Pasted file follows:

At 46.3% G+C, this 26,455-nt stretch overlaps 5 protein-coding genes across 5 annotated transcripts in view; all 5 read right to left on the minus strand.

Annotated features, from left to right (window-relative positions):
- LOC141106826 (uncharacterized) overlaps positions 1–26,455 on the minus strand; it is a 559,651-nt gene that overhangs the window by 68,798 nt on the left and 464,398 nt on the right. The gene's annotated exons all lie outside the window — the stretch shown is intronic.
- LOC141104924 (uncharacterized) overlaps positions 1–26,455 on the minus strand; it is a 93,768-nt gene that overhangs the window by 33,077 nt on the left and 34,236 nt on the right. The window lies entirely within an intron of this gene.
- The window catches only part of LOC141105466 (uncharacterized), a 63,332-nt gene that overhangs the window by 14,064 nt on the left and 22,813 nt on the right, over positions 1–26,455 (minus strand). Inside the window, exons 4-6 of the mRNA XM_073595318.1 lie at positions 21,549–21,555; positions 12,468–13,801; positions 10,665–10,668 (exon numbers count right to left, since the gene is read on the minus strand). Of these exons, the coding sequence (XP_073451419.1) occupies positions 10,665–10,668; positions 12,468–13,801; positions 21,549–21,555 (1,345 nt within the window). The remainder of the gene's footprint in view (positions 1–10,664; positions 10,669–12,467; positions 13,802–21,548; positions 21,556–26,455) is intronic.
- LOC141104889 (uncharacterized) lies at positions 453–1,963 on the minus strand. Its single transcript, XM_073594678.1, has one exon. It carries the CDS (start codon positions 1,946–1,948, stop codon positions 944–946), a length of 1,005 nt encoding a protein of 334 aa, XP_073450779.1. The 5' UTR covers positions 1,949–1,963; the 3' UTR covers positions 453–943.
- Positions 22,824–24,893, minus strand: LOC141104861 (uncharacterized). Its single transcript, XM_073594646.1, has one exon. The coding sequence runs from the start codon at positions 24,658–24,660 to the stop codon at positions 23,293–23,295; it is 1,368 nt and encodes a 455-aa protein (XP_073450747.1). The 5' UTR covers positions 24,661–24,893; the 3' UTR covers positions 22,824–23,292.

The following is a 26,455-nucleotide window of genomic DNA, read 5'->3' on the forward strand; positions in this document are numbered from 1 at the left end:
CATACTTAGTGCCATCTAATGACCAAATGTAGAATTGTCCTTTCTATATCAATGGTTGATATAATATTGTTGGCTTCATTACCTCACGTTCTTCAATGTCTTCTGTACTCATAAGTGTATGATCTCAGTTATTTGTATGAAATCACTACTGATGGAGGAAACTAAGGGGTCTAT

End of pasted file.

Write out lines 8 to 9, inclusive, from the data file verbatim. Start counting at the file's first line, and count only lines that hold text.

The following is a 26,455-nucleotide window of genomic DNA, read 5'->3' on the forward strand; positions in this document are numbered from 1 at the left end:
CATACTTAGTGCCATCTAATGACCAAATGTAGAATTGTCCTTTCTATATCAATGGTTGATATAATATTGTTGGCTTCATTACCTCACGTTCTTCAATGTCTTCTGTACTCATAAGTGTATGATCTCAGTTATTTGTATGAAATCACTACTGATGGAGGAAACTAAGGGGTCTAT